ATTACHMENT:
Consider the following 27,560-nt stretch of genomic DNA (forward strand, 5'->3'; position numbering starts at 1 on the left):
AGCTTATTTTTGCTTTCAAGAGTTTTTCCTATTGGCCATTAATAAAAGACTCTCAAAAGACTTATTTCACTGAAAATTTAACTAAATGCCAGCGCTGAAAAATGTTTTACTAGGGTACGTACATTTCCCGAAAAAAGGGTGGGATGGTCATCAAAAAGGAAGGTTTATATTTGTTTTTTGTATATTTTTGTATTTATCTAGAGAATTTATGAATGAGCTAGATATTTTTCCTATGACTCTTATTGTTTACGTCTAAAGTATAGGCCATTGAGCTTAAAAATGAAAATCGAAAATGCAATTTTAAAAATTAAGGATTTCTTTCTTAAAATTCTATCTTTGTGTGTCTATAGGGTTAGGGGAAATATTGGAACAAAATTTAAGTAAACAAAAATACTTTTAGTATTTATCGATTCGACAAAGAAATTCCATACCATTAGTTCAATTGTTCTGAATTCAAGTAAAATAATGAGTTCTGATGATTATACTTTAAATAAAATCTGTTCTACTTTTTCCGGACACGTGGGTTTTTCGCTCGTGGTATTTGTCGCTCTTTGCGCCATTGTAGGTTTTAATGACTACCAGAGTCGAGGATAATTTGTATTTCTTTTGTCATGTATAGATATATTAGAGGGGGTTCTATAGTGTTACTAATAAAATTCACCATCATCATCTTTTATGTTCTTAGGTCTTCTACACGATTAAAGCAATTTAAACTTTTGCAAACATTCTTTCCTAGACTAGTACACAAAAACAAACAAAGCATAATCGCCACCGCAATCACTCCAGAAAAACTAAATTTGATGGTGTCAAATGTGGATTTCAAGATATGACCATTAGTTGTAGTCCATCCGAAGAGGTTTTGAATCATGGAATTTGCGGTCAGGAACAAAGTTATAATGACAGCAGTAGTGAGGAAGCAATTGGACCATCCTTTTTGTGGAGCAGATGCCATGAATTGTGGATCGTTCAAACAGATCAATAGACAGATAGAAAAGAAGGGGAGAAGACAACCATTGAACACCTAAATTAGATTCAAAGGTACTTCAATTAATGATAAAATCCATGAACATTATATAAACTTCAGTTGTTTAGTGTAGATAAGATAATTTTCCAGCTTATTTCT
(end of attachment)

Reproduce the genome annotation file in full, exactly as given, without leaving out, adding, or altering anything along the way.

Consider the following 27,560-nt stretch of genomic DNA (forward strand, 5'->3'; position numbering starts at 1 on the left):
AGCTTATTTTTGCTTTCAAGAGTTTTTCCTATTGGCCATTAATAAAAGACTCTCAAAAGACTTATTTCACTGAAAATTTAACTAAATGCCAGCGCTGAAAAATGTTTTACTAGGGTACGTACATTTCCCGAAAAAAGGGTGGGATGGTCATCAAAAAGGAAGGTTTATATTTGTTTTTTGTATATTTTTGTATTTATCTAGAGAATTTATGAATGAGCTAGATATTTTTCCTATGACTCTTATTGTTTACGTCTAAAGTATAGGCCATTGAGCTTAAAAATGAAAATCGAAAATGCAATTTTAAAAATTAAGGATTTCTTTCTTAAAATTCTATCTTTGTGTGTCTATAGGGTTAGGGGAAATATTGGAACAAAATTTAAGTAAACAAAAATACTTTTAGTATTTATCGATTCGACAAAGAAATTCCATACCATTAGTTCAATTGTTCTGAATTCAAGTAAAATAATGAGTTCTGATGATTATACTTTAAATAAAATCTGTTCTACTTTTTCCGGACACGTGGGTTTTTCGCTCGTGGTATTTGTCGCTCTTTGCGCCATTGTAGGTTTTAATGACTACCAGAGTCGAGGATAATTTGTATTTCTTTTGTCATGTATAGATATATTAGAGGGGGTTCTATAGTGTTACTAATAAAATTCACCATCATCATCTTTTATGTTCTTAGGTCTTCTACACGATTAAAGCAATTTAAACTTTTGCAAACATTCTTTCCTAGACTAGTACACAAAAACAAACAAAGCATAATCGCCACCGCAATCACTCCAGAAAAACTAAATTTGATGGTGTCAAATGTGGATTTCAAGATATGACCATTAGTTGTAGTCCATCCGAAGAGGTTTTGAATCATGGAATTTGCGGTCAGGAACAAAGTTATAATGACAGCAGTAGTGAGGAAGCAATTGGACCATCCTTTTTGTGGAGCAGATGCCATGAATTGTGGATCGTTCAAACAGATCAATAGACAGATAGAAAAGAAGGGGAGAAGACAACCATTGAACACCTAAATTAGATTCAAAGGTACTTCAATTAATGATAAAATCCATGAACATTATATAAACTTCAGTTGTTTAGTGTAGATAAGATAATTTTCCAGCTTATTTCT